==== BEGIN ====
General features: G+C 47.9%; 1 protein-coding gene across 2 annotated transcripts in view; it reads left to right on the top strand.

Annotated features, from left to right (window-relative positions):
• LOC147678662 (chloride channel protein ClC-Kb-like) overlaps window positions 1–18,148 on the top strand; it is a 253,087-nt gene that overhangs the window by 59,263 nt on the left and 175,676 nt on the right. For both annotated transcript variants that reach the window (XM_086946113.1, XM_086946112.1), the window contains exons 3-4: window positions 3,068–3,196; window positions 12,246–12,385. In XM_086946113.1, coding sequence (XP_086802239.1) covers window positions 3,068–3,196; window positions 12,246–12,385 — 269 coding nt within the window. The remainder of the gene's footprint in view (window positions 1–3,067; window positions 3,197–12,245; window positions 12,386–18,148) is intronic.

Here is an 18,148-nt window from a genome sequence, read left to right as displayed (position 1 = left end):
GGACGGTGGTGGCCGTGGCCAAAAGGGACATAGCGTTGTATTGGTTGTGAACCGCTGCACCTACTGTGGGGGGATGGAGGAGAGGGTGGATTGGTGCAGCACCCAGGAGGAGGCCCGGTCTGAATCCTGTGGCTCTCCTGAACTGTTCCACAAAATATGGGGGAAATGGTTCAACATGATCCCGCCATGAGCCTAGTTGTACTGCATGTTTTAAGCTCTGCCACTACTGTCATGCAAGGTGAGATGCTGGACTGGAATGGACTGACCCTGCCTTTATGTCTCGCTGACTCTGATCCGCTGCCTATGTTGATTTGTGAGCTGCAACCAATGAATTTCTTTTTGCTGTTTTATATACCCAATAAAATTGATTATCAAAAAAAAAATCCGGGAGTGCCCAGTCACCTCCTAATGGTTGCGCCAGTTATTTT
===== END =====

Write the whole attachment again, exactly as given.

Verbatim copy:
General features: G+C 47.9%; 1 protein-coding gene across 2 annotated transcripts in view; it reads left to right on the top strand.

Annotated features, from left to right (window-relative positions):
• LOC147678662 (chloride channel protein ClC-Kb-like) overlaps window positions 1–18,148 on the top strand; it is a 253,087-nt gene that overhangs the window by 59,263 nt on the left and 175,676 nt on the right. For both annotated transcript variants that reach the window (XM_086946113.1, XM_086946112.1), the window contains exons 3-4: window positions 3,068–3,196; window positions 12,246–12,385. In XM_086946113.1, coding sequence (XP_086802239.1) covers window positions 3,068–3,196; window positions 12,246–12,385 — 269 coding nt within the window. The remainder of the gene's footprint in view (window positions 1–3,067; window positions 3,197–12,245; window positions 12,386–18,148) is intronic.

Here is an 18,148-nt window from a genome sequence, read left to right as displayed (position 1 = left end):
GGACGGTGGTGGCCGTGGCCAAAAGGGACATAGCGTTGTATTGGTTGTGAACCGCTGCACCTACTGTGGGGGGATGGAGGAGAGGGTGGATTGGTGCAGCACCCAGGAGGAGGCCCGGTCTGAATCCTGTGGCTCTCCTGAACTGTTCCACAAAATATGGGGGAAATGGTTCAACATGATCCCGCCATGAGCCTAGTTGTACTGCATGTTTTAAGCTCTGCCACTACTGTCATGCAAGGTGAGATGCTGGACTGGAATGGACTGACCCTGCCTTTATGTCTCGCTGACTCTGATCCGCTGCCTATGTTGATTTGTGAGCTGCAACCAATGAATTTCTTTTTGCTGTTTTATATACCCAATAAAATTGATTATCAAAAAAAAAATCCGGGAGTGCCCAGTCACCTCCTAATGGTTGCGCCAGTTATTTT